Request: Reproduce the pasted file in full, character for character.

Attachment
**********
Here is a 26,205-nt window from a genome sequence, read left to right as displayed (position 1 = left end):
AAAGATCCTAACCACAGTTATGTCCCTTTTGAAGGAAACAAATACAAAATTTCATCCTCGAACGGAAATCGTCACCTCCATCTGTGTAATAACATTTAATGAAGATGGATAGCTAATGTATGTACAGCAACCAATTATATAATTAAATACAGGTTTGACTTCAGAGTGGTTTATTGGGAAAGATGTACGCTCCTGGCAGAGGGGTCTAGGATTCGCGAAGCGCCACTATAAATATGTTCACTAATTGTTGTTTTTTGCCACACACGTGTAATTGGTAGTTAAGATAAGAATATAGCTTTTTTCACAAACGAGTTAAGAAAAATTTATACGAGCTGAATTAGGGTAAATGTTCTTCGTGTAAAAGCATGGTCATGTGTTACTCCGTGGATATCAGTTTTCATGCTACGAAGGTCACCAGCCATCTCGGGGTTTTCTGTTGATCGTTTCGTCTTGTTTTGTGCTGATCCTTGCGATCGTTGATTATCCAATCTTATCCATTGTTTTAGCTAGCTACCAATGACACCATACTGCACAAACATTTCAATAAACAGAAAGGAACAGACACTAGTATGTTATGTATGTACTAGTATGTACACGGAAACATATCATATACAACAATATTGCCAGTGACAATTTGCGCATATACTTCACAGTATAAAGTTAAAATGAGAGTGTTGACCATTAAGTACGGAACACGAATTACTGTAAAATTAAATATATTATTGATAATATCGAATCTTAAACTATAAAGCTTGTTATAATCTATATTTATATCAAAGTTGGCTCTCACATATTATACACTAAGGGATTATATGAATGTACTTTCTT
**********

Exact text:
Here is a 26,205-nt window from a genome sequence, read left to right as displayed (position 1 = left end):
AAAGATCCTAACCACAGTTATGTCCCTTTTGAAGGAAACAAATACAAAATTTCATCCTCGAACGGAAATCGTCACCTCCATCTGTGTAATAACATTTAATGAAGATGGATAGCTAATGTATGTACAGCAACCAATTATATAATTAAATACAGGTTTGACTTCAGAGTGGTTTATTGGGAAAGATGTACGCTCCTGGCAGAGGGGTCTAGGATTCGCGAAGCGCCACTATAAATATGTTCACTAATTGTTGTTTTTTGCCACACACGTGTAATTGGTAGTTAAGATAAGAATATAGCTTTTTTCACAAACGAGTTAAGAAAAATTTATACGAGCTGAATTAGGGTAAATGTTCTTCGTGTAAAAGCATGGTCATGTGTTACTCCGTGGATATCAGTTTTCATGCTACGAAGGTCACCAGCCATCTCGGGGTTTTCTGTTGATCGTTTCGTCTTGTTTTGTGCTGATCCTTGCGATCGTTGATTATCCAATCTTATCCATTGTTTTAGCTAGCTACCAATGACACCATACTGCACAAACATTTCAATAAACAGAAAGGAACAGACACTAGTATGTTATGTATGTACTAGTATGTACACGGAAACATATCATATACAACAATATTGCCAGTGACAATTTGCGCATATACTTCACAGTATAAAGTTAAAATGAGAGTGTTGACCATTAAGTACGGAACACGAATTACTGTAAAATTAAATATATTATTGATAATATCGAATCTTAAACTATAAAGCTTGTTATAATCTATATTTATATCAAAGTTGGCTCTCACATATTATACACTAAGGGATTATATGAATGTACTTTCTT